The times they are a’changing

  • Marc Falconer
I can’t believe that it’s just my daughters whose favourite emoji – in their WhatsApp correspondence with me in any event – is that pinched little face with the rolling eyes. And there is nothing quite like the phrase “in my day” or “when I was at school” to elicit the virtual roll or an actual real-life version.
by MARC FALCONER | Jan 16, 2020

The start of a decade is a good time to reminisce. And just glancing at the above paragraph, there are some indications of a world changing so fast, it’s difficult to comprehend, so insidious and ubiquitous are the changes. When, for example, did emojis become the most effective way of expressing emotions, sometimes even complex and nuanced ones? When did a text messaging service become the most used communication tool, and sometimes the only contact I have with those I love most? And when did it become necessary to distinguish between the virtual world and the “real world” (IRL)?

Consider the recent Baghdad International Airport airstrike which killed Iranian Major General Qasem Soleimani of the Islamic Revolutionary Guard Corps by the MQ-9 Reaper remote control directed energy laser drone. Even warfare is now a kind of computer game. Terrifying. Virtually.

The change has been staggering in its diversity. It has also been incremental, and some of it has been stealthy and surreptitious.

At a time when matric results have just been released (at Herzlia High School, where I am, and some other schools), the distinction rate is in excess of 3.5 distinctions per candidate. Almost every invariably proud parent coming with their child to collect the preliminary certificate begins the conversation with the phrase (to the immediate revolutions of their child’s eyes), “In my day the whole school achieved only a handful of distinctions.”

Is this because our children are smarter, teachers better, or are the standards as inflated as the Zimbabwean currency, or the content much easier? Perhaps it’s a little of some or all of this, but it’s certainly the case that assessment has changed – not as much as it should have – but certainly enough to allow pupils to find different and more individual ways into questions and content. In my day, for example, it was much more about how much I could remember and splash down on the page in the time allowed.

And while there still is something of this, content facts and details are freely available to anyone with opposable thumbs. What you do with the facts is much more important. In our global digital community, it’s much more difficult to remain ignorant, uninformed, or isolated or to discern true from false and its recent sub category, fake news. At the twitch of a digit, one can connect with a dozen WhatsApp or Facebook groups for advice on any conceivable topic from bringing up children to finding a plumber – and the answers will come beaming out of the ether in seconds as will reprimands or “call outs” for posts, pictures, opinions, or ideas considered inappropriate.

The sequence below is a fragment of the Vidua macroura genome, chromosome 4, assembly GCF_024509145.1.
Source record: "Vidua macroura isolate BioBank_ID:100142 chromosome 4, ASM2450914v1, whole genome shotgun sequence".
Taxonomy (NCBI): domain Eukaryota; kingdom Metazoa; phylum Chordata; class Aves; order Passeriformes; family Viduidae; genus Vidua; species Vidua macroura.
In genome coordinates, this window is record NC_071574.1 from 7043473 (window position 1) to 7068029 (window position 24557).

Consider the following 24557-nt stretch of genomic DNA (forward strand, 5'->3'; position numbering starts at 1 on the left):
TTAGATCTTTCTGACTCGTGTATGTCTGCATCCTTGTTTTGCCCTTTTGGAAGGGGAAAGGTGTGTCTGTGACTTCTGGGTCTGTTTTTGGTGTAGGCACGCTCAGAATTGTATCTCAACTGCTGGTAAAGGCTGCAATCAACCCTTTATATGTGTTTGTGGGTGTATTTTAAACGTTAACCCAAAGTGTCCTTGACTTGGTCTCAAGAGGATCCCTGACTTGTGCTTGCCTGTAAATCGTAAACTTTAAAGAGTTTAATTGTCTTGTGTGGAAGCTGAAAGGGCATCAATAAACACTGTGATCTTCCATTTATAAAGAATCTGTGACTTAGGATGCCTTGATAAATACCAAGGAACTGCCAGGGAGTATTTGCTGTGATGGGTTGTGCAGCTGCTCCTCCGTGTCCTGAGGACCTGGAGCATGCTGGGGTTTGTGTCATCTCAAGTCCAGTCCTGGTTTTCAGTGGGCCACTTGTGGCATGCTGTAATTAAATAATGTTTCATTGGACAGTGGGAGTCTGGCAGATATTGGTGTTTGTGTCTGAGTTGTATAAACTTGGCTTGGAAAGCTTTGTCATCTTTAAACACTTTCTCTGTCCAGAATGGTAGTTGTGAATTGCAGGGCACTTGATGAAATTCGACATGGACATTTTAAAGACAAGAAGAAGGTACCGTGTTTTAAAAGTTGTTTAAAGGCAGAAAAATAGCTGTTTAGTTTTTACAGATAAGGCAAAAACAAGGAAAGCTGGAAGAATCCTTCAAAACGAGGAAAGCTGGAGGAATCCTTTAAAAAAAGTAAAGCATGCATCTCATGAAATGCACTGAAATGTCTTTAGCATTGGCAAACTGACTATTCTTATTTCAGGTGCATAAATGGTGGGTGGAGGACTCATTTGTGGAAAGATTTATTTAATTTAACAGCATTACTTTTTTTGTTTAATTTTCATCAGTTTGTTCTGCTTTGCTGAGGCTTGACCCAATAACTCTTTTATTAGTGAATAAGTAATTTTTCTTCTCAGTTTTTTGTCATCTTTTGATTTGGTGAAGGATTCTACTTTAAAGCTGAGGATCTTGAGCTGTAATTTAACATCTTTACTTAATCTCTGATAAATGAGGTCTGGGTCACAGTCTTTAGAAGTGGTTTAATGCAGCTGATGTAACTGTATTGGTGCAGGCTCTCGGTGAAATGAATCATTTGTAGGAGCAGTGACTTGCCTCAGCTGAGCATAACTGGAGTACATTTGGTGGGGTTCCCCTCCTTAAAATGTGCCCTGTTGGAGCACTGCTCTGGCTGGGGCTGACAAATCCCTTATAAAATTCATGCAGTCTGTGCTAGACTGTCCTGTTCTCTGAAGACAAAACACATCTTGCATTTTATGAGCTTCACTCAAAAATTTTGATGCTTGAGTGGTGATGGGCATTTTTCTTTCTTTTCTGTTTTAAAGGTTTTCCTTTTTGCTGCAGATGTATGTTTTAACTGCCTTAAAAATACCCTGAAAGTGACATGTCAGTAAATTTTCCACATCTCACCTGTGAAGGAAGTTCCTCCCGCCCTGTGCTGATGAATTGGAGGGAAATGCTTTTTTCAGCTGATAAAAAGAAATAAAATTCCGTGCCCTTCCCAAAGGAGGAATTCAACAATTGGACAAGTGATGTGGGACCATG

It’s the age of information, but it’s also the age of moral rectitude and media-directed consciousness. One does not even need to develop one’s own conscience, this can be outsourced to the digital community which is watching every move we make, and is unforgiving and unforgetting. Any hint of “slut-shaming”, “fattist” talk, anything which could be construed as being disrespectful to the homeless, the seals, or the Amazonian tree frog, is viewed with equal amounts of indignation. This isn’t even mentioning the more pervasive and reprehensible prejudices we have already been engaging with such as sexism and racism.

In spite of the externalised Jiminy Cricket super ego, this is also the age of empowerment. Not so long ago, one would have to learn on the job, as it were – without the dubious benefits of millions of digital co-inhabitants. Almost every resourced school – informed by every hyper-aware parent or a platoon of support counsellors, educational support staff, and facilitators – knows endless details about ASD (Autism Spectrum Disorder), ADD (Attention Deficit Disorder), ADHD (Attention Deficit Hyperactivity Disorder), anxiety, panic attacks, mood disorders, poor concentration, depression, and low self-esteem.

But with greater knowledge, exposure, ubiquitous advice, and information, there’s no time for bumbling about in the dark, playing hide-and-seek. It leaves a greatly reduced childhood and much less chance, it seems, for curiosity and serendipitous childhood discoveries.

Greta Thunberg shrieking about her childhood being stolen is absolutely right, although I’m not sure it’s just about the ice caps melting or too much Trump-inspired hot-air pollution in the atmosphere. It may also be because there is just not enough time for spontaneous childhood any more.

Amongst the 14 billion texts sent every day, the amount of information and analysis is quite beyond comprehension. And we have all, to some extent, become inured to this. To be “off the grid” is anxious-making in the extreme; to live beyond the pale of our digital country makes us anonymous and voiceless nomads. One moment of disconnect, one message not received, read and answered or forwarded could result in social suicide and total irrelevance.

As JB Priestley has to say about another time and other people, but just as relevant now, “Like its politicians and its wars, society has the teenagers it deserves.”

  • Marc Falconer is the principal of Herzlia High School and former principal of King David High School Linksfield. He is also the author of ‘Notes from a Headmaster’s Desk’.


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